The Connection Between Reggae Music Month And Black History

Tosh’s message resonates with particular power as we come to the close of yet another, Black History Month, which happens to have also coincided with Reggae Month, a worldwide celebration of Jamaican music. While the month of February was chosen because the birthdays of reggae legends Dennis Emmanuel Brown (Feb. 1st) and Robert Nesta Marley (Feb. 6th) both take place during the first week, it’s more than fitting that these two commemorations should take place simultaneously. 

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If you think reggae is all about ganja, shottas, and doing the “dutty wine,” think again. Dancehall may be known as the world’s greatest party music, but ever since the inception of classical reggae music in the late 1960s, the message has been one of unity, upliftment, and Black empowerment.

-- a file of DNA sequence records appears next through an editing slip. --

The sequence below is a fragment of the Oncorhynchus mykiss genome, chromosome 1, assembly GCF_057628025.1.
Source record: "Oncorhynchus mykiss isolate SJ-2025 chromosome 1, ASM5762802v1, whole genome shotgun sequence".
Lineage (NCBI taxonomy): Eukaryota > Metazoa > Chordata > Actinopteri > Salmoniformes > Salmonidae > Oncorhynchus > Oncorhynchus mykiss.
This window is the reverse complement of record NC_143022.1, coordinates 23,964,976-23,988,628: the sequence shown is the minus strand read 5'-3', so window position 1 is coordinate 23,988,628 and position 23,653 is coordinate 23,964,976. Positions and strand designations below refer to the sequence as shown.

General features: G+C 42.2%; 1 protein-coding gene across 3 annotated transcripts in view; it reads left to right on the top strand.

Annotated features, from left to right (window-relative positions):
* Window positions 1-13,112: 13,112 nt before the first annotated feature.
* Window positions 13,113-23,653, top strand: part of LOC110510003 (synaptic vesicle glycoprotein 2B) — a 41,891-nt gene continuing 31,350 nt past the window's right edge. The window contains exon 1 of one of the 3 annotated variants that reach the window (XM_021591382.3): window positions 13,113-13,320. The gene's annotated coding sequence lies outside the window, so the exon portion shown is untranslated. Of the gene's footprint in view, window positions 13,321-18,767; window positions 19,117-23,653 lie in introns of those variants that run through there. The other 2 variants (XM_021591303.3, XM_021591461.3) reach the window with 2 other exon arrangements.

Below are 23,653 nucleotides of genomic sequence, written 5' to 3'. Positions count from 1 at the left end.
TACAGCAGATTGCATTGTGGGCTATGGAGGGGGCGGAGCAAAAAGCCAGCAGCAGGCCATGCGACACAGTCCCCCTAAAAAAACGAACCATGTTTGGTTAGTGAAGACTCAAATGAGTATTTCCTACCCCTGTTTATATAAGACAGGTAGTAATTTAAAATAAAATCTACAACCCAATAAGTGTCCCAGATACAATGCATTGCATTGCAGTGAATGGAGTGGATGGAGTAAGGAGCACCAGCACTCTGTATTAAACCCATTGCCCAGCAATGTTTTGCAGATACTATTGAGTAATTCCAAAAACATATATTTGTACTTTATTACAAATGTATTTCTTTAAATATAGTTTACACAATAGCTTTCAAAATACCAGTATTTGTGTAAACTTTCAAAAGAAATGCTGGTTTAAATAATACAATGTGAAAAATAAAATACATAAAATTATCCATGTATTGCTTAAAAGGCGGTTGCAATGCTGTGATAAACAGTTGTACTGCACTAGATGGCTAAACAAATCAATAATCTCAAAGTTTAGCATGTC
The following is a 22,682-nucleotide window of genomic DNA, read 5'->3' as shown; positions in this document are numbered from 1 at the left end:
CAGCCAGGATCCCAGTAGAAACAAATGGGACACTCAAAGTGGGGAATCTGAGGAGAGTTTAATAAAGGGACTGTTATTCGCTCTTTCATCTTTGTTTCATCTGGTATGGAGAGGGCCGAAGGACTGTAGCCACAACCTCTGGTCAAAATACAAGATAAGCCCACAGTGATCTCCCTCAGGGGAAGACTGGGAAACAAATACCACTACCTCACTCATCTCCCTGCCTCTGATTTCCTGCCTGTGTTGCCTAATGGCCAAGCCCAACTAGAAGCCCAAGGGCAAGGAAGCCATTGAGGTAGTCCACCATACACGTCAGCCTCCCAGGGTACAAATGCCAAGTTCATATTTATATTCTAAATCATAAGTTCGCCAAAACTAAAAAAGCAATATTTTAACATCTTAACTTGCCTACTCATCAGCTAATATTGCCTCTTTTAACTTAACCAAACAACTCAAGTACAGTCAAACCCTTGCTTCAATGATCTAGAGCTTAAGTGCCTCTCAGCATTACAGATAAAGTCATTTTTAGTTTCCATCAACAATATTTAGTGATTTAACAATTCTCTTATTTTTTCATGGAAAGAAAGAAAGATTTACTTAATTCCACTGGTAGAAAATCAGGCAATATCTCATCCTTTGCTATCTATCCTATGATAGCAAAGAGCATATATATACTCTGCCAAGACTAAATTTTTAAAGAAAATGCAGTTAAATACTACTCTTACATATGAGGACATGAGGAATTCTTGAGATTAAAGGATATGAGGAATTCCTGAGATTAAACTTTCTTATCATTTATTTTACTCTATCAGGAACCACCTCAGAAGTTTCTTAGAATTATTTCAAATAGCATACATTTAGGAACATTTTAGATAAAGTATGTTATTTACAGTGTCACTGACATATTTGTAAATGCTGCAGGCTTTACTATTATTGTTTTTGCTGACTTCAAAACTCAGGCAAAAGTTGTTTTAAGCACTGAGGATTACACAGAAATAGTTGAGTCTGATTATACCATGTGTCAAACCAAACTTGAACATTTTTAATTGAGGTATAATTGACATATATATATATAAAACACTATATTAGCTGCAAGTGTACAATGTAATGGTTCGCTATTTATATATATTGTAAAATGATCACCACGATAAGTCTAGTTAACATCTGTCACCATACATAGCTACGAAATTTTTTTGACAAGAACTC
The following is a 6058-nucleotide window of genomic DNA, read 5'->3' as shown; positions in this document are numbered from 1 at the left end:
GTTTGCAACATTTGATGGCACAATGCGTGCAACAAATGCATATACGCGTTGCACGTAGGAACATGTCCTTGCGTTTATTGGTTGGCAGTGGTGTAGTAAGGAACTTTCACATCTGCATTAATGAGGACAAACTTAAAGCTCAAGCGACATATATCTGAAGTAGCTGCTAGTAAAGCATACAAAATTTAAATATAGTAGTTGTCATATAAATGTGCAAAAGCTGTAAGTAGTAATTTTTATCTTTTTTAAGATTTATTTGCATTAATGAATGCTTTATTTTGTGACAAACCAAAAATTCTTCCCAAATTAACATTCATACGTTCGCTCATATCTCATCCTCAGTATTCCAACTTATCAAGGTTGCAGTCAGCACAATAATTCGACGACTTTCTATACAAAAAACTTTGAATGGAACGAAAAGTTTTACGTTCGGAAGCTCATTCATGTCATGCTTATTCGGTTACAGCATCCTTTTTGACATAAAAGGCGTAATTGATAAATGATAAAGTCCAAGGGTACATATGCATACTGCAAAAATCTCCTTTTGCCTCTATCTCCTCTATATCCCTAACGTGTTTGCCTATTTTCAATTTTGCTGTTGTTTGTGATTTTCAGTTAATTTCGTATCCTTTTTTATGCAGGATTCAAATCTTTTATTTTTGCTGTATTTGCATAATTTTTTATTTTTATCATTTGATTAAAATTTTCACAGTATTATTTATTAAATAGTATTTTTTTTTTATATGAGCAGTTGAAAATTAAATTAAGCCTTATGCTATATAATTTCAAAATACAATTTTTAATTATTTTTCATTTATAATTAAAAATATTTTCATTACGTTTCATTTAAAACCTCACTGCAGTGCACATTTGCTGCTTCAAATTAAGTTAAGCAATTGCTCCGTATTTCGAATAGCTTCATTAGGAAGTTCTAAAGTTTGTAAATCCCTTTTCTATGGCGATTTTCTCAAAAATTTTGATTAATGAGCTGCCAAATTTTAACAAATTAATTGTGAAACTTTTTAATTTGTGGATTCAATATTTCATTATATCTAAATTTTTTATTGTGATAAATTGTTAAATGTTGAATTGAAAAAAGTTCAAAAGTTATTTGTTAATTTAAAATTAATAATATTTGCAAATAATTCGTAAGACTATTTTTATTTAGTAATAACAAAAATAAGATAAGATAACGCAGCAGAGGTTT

February 1 of this year, Studio 17: The Lost Reggae Tapes, marked the debut of a film I produced about the birth of Jamaica’s music industry. It had its worldwide premiere on Tidal and Qwest.TV, a video platform founded by Quincy Jones. Studio 17 tells the story of one of Jamaica’s most important creative spaces. Tosh made his albums Equal Rights and Legalize It at Studio 17, and also worked as the in-house studio musician there. He and Bob Marley and Bunny Wailer recorded many of the Wailers’ most timeless classics in that space, along with the great producer Lee “Scratch” Perry. To lovers of reggae culture, the smoky upstairs room at 17 North Parade in downtown Kingston was sacred ground.

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